ISHPSSB 2001 || Quinnipiac University, July 18-22, 2001

(Mis)Intepreting Analogies: 'Design', 'Contrivance' and 'Group'

Analogies are common in biology, in developing and conveying ideas, as well as in structuring theoretical categories and thinking. The inherent incompleteness of analogies also allows for flexibilty in interpretation and, sometimes, error. This session explores two cases of analogy in evolutionary concepts and arguments: Darwin's use of 'contrivance' and the elusive meaning of 'group' in group selection.

Organized by: Kiersten Fiel

Richard England, Salisbury State University
"The Metaphors and Metaphysics of Contrivance: Darwin, Wallace and the Duke of Argyll"
In the afterwash of the Origin of Species the term "contrivance" was a vortex of debate. Darwin pushed the boundaries of this metaphor in his work on orchids (1862), while the Duke of Argyll pressed the claim that contrivance necessarily implied mind in his Reign of Law (1867). Alfred Russel Wallace defended Darwin from these philosophical assaults while privately begging him to adopt a more metaphysically neutral language. By exploring the interplay of language, science and philosophy in discussions of "contrivance" we can see just how Darwin's teleological terminology and argument at once baffled, alienated and convinced his contemporaries.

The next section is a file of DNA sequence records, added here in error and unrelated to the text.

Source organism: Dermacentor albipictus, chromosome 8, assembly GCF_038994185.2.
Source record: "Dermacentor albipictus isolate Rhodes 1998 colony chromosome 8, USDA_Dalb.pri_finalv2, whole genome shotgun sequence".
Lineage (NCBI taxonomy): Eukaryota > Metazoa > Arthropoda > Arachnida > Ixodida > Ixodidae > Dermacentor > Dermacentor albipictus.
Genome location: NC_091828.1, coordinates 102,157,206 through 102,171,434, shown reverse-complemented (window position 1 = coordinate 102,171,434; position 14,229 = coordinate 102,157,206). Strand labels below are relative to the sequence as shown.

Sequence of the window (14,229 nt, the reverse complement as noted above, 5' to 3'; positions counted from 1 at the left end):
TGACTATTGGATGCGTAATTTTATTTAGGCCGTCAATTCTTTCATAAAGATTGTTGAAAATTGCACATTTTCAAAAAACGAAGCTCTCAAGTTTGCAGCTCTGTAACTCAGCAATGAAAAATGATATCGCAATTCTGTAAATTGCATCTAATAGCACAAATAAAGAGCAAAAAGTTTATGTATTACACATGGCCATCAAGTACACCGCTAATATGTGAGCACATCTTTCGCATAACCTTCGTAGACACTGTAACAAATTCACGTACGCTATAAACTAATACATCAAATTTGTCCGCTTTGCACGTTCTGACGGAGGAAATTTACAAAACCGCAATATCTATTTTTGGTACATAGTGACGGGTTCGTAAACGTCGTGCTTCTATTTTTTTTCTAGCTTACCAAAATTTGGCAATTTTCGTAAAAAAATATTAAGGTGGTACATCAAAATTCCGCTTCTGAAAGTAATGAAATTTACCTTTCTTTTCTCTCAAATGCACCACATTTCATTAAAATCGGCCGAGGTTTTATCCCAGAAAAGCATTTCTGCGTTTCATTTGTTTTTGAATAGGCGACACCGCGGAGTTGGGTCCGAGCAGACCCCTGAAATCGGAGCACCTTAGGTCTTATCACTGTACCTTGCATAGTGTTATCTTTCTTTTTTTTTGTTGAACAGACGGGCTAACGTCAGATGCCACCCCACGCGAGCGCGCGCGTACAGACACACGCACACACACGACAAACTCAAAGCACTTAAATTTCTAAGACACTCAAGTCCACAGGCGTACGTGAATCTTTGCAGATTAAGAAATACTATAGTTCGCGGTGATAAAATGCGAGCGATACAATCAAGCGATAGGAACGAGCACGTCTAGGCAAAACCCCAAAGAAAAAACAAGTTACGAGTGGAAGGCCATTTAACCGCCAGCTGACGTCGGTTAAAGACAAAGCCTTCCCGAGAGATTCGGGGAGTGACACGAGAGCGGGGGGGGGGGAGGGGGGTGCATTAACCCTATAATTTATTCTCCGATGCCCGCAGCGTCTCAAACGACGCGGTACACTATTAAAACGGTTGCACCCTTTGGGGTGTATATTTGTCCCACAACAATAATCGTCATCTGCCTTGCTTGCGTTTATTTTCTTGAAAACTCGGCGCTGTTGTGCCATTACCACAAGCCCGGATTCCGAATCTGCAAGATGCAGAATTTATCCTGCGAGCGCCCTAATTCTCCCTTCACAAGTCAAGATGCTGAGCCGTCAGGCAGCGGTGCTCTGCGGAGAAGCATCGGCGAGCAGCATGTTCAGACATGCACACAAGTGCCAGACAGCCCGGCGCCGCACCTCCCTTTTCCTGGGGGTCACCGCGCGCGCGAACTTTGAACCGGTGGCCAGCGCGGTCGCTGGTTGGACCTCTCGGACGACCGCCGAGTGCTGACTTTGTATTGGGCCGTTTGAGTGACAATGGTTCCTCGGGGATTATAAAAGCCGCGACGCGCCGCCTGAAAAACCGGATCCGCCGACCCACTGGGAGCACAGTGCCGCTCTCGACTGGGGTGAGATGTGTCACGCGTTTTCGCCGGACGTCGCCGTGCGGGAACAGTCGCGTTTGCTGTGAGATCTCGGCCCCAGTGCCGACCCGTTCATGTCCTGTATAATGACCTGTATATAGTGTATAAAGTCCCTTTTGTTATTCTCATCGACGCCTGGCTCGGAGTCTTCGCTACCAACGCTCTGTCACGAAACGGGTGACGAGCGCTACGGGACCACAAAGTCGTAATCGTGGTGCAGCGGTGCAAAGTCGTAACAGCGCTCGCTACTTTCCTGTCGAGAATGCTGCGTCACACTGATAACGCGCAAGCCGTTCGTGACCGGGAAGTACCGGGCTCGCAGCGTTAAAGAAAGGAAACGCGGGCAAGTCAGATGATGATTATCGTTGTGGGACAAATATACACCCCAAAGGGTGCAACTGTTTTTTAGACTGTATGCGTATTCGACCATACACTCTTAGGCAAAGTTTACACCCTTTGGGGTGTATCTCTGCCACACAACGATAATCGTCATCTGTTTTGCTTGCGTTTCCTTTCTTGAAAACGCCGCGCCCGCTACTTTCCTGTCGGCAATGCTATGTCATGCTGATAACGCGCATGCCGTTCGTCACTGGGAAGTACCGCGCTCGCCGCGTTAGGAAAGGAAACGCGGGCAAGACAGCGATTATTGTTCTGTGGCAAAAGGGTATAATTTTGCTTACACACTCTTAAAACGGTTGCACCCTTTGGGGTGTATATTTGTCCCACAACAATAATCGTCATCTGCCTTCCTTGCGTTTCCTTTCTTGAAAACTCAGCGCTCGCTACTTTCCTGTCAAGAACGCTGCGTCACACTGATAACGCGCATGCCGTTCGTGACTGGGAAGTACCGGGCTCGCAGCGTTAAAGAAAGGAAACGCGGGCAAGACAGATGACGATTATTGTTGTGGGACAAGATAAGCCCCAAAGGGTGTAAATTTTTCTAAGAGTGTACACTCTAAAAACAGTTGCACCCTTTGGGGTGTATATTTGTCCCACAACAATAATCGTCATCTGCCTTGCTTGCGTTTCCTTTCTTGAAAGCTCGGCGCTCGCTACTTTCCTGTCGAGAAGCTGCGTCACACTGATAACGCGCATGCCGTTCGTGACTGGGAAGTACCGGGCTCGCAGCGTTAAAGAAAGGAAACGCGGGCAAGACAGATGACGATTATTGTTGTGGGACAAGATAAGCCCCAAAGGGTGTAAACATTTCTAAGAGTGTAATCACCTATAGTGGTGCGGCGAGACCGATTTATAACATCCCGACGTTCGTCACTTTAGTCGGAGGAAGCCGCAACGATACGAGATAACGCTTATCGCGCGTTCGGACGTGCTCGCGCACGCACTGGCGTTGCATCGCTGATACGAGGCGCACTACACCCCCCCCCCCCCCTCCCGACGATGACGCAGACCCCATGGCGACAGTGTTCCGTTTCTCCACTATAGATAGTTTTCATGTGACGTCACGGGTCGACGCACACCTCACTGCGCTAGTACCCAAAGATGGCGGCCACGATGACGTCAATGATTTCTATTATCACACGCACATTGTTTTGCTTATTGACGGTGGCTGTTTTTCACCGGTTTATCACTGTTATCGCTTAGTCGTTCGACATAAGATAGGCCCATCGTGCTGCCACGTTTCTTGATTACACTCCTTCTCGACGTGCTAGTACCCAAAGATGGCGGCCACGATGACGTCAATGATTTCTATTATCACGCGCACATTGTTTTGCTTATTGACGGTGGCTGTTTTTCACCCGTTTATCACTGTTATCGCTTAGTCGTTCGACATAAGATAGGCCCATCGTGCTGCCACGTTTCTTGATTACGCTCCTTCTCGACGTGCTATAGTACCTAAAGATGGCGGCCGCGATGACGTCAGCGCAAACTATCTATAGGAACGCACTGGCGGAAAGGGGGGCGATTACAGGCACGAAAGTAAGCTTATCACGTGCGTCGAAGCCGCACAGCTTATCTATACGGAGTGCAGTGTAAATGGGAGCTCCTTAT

Ayelet Shavit, Hebrew University in Jerusalem
"Shifting Models - Value shifts partly explain the debate over group selection"
Debates over group selection continue for over 70 years, with few experimental attempts and no experimental resolution. Although competing models of selection can be differentiated, experiments are few, and usually lack sufficient empirical distinction. These empirical shortcomings do not seem to worry either supporters or opponents of group selection. One of the reasons may be the strong political and ideological under-currents of this debate, that shift with different ideologies - pacifism, nazism, and liberalism - at different times. I suggest that the contemporary indecisive scientific practice may be partly explained by historical shifts of images, metaphors and values, which re-echo in the present group selection debate.

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